According to a statement issued Tuesday by the Authors Guild, the Association of American Publishers and Google, the agreement “will expand online access to millions of in-copyright books and other written materials in the U.S. from the collections of a number of major U.S. libraries participating in Google Book Search.”
Under the deal, Google will pay $125 million to establish a Book Rights Registry to resolve royalty claims.
Google suggests how this might change things…
Until now, we’ve only been able to show a few snippets of text for most of the in-copyright books we’ve scanned through our Library Project. Since the vast majority of these books are out of print, to actually read them you’d have to hunt them down at a library or a used bookstore….
This agreement will create new options for reading entire books (which is, after all, what books are there for).
- Online access – Once this agreement has been approved, you’ll be able to purchase full online access to millions of books. This means you can read an entire book from any Internet-connected computer, simply by logging in to your Book Search account, and it will remain on your electronic bookshelf, so you can come back and access it whenever you want in the future.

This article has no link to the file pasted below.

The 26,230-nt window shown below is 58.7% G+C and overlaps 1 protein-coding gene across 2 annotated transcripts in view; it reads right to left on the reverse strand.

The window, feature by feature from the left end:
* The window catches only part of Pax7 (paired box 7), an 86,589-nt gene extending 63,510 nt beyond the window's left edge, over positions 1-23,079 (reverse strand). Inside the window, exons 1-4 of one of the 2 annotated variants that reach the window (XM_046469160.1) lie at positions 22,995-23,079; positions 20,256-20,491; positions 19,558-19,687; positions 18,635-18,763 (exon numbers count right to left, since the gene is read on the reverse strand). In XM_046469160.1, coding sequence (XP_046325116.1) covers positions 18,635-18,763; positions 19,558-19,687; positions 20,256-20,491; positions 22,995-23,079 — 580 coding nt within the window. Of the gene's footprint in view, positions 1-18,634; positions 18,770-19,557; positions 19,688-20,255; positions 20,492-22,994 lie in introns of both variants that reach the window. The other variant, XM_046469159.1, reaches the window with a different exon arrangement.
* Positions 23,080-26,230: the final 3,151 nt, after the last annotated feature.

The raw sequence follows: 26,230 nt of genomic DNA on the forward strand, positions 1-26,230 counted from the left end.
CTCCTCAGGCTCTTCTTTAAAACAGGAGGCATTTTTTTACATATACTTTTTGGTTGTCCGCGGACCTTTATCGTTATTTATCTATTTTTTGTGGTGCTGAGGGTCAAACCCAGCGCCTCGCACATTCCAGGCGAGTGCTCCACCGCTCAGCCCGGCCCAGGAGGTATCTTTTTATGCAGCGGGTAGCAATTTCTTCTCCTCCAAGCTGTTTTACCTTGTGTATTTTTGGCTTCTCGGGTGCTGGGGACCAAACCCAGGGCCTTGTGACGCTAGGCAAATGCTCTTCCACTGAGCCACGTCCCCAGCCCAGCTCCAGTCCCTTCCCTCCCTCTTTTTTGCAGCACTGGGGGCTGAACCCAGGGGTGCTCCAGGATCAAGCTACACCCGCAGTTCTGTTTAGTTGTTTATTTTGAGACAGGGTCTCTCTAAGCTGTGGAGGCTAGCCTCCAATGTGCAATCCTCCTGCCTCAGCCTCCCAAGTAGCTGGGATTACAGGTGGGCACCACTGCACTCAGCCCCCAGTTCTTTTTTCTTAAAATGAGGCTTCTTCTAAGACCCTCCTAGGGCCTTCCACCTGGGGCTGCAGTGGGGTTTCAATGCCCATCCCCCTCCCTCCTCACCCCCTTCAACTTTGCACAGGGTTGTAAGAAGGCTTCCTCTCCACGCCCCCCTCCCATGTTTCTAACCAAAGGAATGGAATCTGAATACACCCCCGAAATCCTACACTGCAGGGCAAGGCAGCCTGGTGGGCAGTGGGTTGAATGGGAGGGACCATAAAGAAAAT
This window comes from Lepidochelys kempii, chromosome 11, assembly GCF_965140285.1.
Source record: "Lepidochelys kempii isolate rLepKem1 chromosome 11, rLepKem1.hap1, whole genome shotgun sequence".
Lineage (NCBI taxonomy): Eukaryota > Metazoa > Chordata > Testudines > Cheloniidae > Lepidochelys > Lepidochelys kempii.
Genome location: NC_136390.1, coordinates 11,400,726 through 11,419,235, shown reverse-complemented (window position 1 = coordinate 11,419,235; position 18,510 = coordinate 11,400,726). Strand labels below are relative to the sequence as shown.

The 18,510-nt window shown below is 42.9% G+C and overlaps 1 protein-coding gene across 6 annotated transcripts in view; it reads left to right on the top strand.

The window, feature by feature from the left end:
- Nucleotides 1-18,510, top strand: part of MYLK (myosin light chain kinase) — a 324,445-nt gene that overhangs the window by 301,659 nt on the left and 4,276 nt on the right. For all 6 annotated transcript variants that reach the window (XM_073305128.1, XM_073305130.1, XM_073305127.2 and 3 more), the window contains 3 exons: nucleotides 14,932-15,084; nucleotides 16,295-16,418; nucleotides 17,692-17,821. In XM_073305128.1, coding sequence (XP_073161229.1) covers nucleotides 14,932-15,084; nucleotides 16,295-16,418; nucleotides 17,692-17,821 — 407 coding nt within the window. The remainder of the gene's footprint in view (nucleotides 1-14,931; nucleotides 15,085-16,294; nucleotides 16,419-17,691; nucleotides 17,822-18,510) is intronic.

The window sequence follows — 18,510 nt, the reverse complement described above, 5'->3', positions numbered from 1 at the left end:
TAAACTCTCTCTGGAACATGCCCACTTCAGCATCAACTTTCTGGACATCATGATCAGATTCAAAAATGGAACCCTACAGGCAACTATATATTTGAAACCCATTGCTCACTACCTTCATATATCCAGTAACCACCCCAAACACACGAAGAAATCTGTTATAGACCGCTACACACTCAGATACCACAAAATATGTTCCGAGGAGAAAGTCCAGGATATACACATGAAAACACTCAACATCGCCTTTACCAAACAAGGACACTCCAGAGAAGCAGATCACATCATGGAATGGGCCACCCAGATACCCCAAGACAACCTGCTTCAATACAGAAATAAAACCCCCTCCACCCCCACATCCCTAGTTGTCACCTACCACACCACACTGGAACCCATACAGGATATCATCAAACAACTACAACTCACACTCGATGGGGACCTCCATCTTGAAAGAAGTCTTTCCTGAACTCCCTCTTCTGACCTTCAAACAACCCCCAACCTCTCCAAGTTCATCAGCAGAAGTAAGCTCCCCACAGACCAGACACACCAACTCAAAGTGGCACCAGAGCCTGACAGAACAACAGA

- Library and university access – We’ll also be offering libraries, universities and other organizations the ability to purchase institutional subscriptions, which will give users access to the complete text of millions of titles while compensating authors and publishers for the service. Students and researchers will have access to an electronic library that combines the collections from many of the top universities across the country. Public and university libraries in the U.S. will also be able to offer terminals where readers can access the full text of millions of out-of-print books for free.
See the Google Book Press Center for the text of the agreement and other related documents, including the Library Opportunities from Google’s agreement with Authors and Publishers.